You may have seen the headlines. A new report has come from the Centers for Disease Control and Prevention (CDC) and the news is alarming.
Half of all food poisoning is caused by produce. But, there is more to the story.
Every year 48 million Americans catch a bad bug from food, and 2,000 people die, so this is very serious business. Most of those who die got their illness from bad poultry, with dairy coming in second place. But vegans are not immune to problems. Here we are striving to eat more healthy greens and veggies, and it turns out that some veggies are coming to your market tainted with scary bacteria.
The CDC also stated that most of the produce-related outbreaks happened in restaurants and food service. That means that most of the time, poor food handling procedures were to blame, rather than the produce itself. It’s very easy for a salad or sandwich to get cross-contaminated. A prep cook in a hurry might cut raw chicken or fish on a cutting board, then neglect to fully sanitize the board or the knife, before chopping your lettuce or tomato. Mistakes happen.
As a private chef, I often go in people’s homes, and see how people handle their home sanitation. It always strikes me that most kitchens are not really set up to be sanitary, the way restaurants are. Nobody has a dedicated sink for washing produce in a deep water bath, or a bucket of sanitizing solution sitting on the counter. Very few people have multiple cutting boards for animal foods and produce, and very few people keep anything besides dish soap and scouring powder under the sink.
So let me coach you on a good system to set up, to keep you and your family safe from bad bugs.
1. Buy a spray bottle and fill it with a mixture of 2 cups water to 1 cup white vinegar. This mixture has been tested and found to remove 98% of bad bacteria. You don’t need bleach or fancy sprays. Buy a gallon of vinegar and use it for cleaning. For smaller produce, like an apple or two, just spray the produce and rub it well with a clean towel. You can put produce in your salad spinner, spray it all over, let it sit for a few minutes, then soak it in cold water before draining and spinning off the water. Use vinegar spray to sanitize your cutting board between foods, clean the counter, etc.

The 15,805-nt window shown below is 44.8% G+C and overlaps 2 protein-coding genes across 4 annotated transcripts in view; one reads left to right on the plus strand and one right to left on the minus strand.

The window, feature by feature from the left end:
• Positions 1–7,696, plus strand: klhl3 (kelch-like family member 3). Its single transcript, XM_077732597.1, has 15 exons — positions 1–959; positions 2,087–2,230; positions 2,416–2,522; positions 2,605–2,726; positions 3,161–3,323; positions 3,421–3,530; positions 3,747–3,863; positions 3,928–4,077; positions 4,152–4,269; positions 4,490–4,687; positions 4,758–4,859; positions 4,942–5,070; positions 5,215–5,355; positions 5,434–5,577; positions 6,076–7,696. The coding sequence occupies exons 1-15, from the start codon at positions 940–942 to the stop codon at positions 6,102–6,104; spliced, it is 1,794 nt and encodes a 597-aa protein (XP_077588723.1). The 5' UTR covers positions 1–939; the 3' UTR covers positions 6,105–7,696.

2. Buy a tub, salad spinner, or large bowl that fits in your sink, and a brush for scrubbing produce. There are rubber tubs that are made for popping in there to wash dishes. You can keep this tub and use it to mix up a vinegar and water solution and submerge your produce in it. Lettuce and greens, soaked for two minutes, are as safe as you are going to get. The bonus is that a soaking also removes pesticide residue as well as anything else, too. A good scrub with a brush helps with things like carrots, squashes, etc. Wash your produce, drain on clean kitchen towels, then drain the tub or bowl wash it, and store it ’til next time.
3. Get lots of cotton hand towels and a refillable liquid soap dispenser. Wash your hands every time to touch food, every time you touch your face, just wash your hands alot. Yes, my hands are dry, gnarled, and crack around the fingertips in winter. Moisturize too.
4. Keep cold foods cold, warm foods warm. Any stray bacteria that may make it into your food will reproduce and flourish between 40 and 140 degrees F. Best to keep any stragglers in check by slowing their progress in the refrigerator. In a nutshell, that is all you need to know.